An innovative urban arts project sponsored by the local mayor, involving artists as well as university students, has recently (2020) inauguratd a “mural steps” art work. Only a few streets from crowded, noisy Istiklal Avenue, long descending steps await us, with painted images depicting the iconic Galata Tower and a famous 17th century Ottoman aviator. Pedestrians, shoppers, tourists all like to drop by here after a busy day to soak in the art.
To conclude, graffiti and street art are here to stay in Balkan urban centers, offering innovative visual experiences to locals and tourists alike. For sure, we will see even more creative mural projects in future!
A Ukrainian artist painted the steps together with art students
Beyoglu, the “Bohemian” District of Istanbul, has become a Mecca for Street
Wandering about the old town of Xanthi, Greece, we encounter long stretches of whitewashed walls exploited by artists to make their views known. Urban scrawl greets us next to personal messages, and declarations of love.
Urban Scrawl and Declaration of Love – Graffiti in the Old Town of Xanthi, Greece
Some contemporary writers are discussing “graffiti and the dialectics of the city” in an attempt to explain the rise of this art form in the context of the modern metropolis. They maintain that graffiti by its very nature – arising in urban centers and using the city as its canvas – always reflects global politics. Often emerging in situations of economic inequality and rapid social change, street art is held to express and embody the experience of those swept up by these dynamics. It is held to be a medium for voices of social change and protest and not primarily a reflection of neighborhood decay and communities out of control.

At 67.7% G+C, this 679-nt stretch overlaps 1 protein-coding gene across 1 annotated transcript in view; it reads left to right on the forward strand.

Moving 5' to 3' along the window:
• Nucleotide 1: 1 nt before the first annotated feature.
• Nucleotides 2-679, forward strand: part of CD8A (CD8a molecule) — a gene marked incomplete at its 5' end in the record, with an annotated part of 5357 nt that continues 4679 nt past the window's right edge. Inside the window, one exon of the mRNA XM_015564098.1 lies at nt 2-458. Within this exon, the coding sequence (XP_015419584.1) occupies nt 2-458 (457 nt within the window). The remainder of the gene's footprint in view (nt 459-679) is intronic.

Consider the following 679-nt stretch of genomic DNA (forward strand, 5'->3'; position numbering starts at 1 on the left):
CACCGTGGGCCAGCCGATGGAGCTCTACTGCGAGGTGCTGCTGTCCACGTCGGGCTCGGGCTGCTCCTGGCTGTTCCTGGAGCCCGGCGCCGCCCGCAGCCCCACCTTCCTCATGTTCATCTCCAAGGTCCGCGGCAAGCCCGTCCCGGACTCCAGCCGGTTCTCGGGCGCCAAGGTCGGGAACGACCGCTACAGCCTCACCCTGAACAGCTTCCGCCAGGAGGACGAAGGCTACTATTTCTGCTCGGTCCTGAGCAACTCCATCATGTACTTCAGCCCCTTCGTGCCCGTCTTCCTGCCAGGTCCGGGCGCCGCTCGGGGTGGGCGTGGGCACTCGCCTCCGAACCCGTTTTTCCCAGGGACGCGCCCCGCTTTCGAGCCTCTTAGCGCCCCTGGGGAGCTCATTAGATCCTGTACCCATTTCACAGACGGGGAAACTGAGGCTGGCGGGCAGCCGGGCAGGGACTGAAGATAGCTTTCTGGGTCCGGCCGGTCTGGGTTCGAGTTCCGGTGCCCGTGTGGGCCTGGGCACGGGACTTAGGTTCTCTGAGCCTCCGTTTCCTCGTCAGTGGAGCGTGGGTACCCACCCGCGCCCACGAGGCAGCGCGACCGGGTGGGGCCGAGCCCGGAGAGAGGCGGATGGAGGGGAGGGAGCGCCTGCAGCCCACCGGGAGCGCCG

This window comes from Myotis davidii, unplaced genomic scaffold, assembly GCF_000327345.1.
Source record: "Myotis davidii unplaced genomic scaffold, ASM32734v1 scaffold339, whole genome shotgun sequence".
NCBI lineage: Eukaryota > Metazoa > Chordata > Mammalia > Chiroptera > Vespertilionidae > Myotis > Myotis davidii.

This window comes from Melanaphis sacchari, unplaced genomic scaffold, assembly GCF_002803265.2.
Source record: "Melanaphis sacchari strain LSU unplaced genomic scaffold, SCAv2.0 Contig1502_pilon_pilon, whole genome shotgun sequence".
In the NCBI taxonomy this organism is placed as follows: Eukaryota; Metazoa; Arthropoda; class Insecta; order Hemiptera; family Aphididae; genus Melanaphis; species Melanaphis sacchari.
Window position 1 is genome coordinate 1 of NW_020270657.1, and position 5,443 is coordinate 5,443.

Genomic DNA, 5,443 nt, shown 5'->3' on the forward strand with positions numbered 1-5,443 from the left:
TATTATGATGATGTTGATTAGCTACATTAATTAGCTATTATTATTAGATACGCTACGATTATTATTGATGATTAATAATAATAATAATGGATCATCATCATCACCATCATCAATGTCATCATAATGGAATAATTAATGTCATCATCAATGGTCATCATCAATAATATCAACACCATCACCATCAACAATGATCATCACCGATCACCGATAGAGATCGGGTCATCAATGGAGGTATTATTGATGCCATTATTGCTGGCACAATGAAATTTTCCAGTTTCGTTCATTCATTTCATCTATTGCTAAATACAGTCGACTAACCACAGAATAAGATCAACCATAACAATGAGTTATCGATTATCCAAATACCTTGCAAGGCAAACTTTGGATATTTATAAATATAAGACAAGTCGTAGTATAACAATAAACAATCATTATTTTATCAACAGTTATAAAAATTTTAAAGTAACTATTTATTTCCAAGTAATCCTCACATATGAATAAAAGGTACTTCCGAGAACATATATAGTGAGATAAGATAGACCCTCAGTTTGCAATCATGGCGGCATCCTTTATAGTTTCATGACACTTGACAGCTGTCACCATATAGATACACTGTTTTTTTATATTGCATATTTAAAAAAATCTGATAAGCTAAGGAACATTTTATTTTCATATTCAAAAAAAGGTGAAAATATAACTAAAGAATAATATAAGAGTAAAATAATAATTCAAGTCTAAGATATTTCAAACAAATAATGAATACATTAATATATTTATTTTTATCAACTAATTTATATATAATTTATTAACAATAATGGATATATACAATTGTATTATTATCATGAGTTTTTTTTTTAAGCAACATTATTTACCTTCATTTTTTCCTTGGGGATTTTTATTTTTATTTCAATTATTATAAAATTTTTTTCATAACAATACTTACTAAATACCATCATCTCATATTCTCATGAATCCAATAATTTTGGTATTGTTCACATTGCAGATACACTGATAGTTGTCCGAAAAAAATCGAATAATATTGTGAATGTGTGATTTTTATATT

When, however, municipalities and art museums sanction and endorse street art, when murals by popular street artists fetch exorbitant prices, can the “outsider qualities” of this art form be preserved, or must we be talking about the increasing “gentrification of graffiti” ?
Surely, this is an ongoing debate…Whatever our point of view, wherever we live, many of us would agree that graffiti in our cities is often original, thought-provoking, visually arresting.
Regarding southeastern Europe, how have artists been inspired by this “revolutionary” form of visual communication? Here as elsewhere, diversity is key when dealing with contemporary street art in communities throughout the Balkans.
About the author:
Catherine Peppers was born in Washington, DC, USA and grew up in the UK and Germany. Her father was a businessman who worked for an international company and he wanted for his children to appreciate all the opportunities of growing up in a foreign culture. She attended college in the USA, one of her professors was Russian poet Josef Brodsky, who inspired interest in the role of art in dissidence movements throughout Eastern Europe. Later, she earned a degree in psychology at Mainz University and was involved in several projects (in Croatia, Bosnia and Herzegovina, and Germany) aiding refugee families during the war in ex-Yugoslavia. She went on to become a freelance writer on arts and crafts, history, environmental issues, and sometimes supervises art therapy projects with refugees.
Among her favourites hobbies are visits to art galleries, fashion fairs, festivals – film festivals, food festivals (especially in Berlin), “Film noir”. She enjoys African dance, painting, and nature (bird watching).